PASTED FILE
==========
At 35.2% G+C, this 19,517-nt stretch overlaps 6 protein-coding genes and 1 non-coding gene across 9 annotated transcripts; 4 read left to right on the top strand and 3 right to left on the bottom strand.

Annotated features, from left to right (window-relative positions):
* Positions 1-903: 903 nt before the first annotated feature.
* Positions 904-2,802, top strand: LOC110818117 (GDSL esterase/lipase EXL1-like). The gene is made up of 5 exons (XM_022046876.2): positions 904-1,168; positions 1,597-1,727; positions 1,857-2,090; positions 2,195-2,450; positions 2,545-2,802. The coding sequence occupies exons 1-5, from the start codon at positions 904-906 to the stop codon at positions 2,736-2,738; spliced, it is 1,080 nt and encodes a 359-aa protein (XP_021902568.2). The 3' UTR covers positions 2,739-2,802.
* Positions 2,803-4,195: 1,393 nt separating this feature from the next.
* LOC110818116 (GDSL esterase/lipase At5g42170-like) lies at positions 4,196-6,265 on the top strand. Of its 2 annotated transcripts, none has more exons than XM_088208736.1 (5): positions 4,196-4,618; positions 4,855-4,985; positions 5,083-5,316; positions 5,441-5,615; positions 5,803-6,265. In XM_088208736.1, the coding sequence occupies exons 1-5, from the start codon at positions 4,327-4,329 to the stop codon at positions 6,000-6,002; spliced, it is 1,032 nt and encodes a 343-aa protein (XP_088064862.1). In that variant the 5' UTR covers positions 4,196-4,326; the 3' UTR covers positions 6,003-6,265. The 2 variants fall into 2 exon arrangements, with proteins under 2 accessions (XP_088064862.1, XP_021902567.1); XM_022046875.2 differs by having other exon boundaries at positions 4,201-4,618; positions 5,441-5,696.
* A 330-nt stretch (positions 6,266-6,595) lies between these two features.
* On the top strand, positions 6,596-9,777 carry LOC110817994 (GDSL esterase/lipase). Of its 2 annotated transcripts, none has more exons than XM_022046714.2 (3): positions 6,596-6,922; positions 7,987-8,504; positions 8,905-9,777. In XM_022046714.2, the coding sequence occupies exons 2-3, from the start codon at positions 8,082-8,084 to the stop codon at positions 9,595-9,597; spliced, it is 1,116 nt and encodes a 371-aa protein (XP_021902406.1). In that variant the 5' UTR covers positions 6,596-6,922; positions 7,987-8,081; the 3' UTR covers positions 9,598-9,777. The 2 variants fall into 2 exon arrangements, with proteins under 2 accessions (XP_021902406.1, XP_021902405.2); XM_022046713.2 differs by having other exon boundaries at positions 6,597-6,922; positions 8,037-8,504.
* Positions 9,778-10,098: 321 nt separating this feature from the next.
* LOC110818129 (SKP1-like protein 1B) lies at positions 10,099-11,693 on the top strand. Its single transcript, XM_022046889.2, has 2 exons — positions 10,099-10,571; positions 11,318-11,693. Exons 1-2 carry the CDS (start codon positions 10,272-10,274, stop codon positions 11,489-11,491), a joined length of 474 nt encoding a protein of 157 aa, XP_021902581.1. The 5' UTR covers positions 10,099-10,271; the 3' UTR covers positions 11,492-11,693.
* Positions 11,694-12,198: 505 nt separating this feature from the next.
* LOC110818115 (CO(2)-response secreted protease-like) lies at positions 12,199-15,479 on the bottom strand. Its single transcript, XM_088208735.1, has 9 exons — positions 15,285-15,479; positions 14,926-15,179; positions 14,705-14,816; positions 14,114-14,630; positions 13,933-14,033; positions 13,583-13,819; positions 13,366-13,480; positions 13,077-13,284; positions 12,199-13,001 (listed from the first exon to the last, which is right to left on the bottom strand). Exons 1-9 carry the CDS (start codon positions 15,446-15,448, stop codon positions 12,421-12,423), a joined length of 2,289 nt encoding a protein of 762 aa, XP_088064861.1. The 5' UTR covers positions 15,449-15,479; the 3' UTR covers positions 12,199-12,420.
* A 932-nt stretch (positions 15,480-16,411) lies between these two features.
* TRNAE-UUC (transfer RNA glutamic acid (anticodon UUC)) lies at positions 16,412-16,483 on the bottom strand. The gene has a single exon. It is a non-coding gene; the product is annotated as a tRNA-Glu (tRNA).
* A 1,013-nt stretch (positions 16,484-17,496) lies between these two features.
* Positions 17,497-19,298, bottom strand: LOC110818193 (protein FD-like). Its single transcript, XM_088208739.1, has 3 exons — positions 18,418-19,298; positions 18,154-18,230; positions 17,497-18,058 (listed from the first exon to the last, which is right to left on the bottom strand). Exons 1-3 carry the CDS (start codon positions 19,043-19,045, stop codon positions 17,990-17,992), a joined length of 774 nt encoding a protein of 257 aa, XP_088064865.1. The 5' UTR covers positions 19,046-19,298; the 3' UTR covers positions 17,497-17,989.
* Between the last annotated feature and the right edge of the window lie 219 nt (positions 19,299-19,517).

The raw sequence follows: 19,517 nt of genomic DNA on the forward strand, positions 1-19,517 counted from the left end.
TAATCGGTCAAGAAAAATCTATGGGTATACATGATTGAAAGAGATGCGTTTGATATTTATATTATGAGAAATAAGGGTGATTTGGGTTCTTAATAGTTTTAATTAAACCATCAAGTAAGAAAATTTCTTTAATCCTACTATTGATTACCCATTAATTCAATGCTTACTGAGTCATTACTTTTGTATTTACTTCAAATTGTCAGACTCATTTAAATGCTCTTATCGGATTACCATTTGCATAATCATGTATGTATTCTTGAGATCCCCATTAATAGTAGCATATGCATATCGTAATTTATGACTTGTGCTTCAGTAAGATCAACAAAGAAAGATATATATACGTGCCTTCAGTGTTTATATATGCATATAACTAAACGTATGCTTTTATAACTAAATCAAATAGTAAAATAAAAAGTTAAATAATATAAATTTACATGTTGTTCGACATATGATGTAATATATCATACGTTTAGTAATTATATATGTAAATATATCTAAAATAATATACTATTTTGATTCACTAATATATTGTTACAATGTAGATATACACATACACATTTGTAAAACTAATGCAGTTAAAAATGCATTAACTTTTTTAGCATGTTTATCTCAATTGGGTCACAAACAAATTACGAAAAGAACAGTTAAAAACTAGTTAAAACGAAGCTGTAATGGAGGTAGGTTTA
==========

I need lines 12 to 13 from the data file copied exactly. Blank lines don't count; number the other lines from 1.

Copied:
* LOC110818115 (CO(2)-response secreted protease-like) lies at positions 12,199-15,479 on the bottom strand. Its single transcript, XM_088208735.1, has 9 exons — positions 15,285-15,479; positions 14,926-15,179; positions 14,705-14,816; positions 14,114-14,630; positions 13,933-14,033; positions 13,583-13,819; positions 13,366-13,480; positions 13,077-13,284; positions 12,199-13,001 (listed from the first exon to the last, which is right to left on the bottom strand). Exons 1-9 carry the CDS (start codon positions 15,446-15,448, stop codon positions 12,421-12,423), a joined length of 2,289 nt encoding a protein of 762 aa, XP_088064861.1. The 5' UTR covers positions 15,449-15,479; the 3' UTR covers positions 12,199-12,420.
* A 932-nt stretch (positions 15,480-16,411) lies between these two features.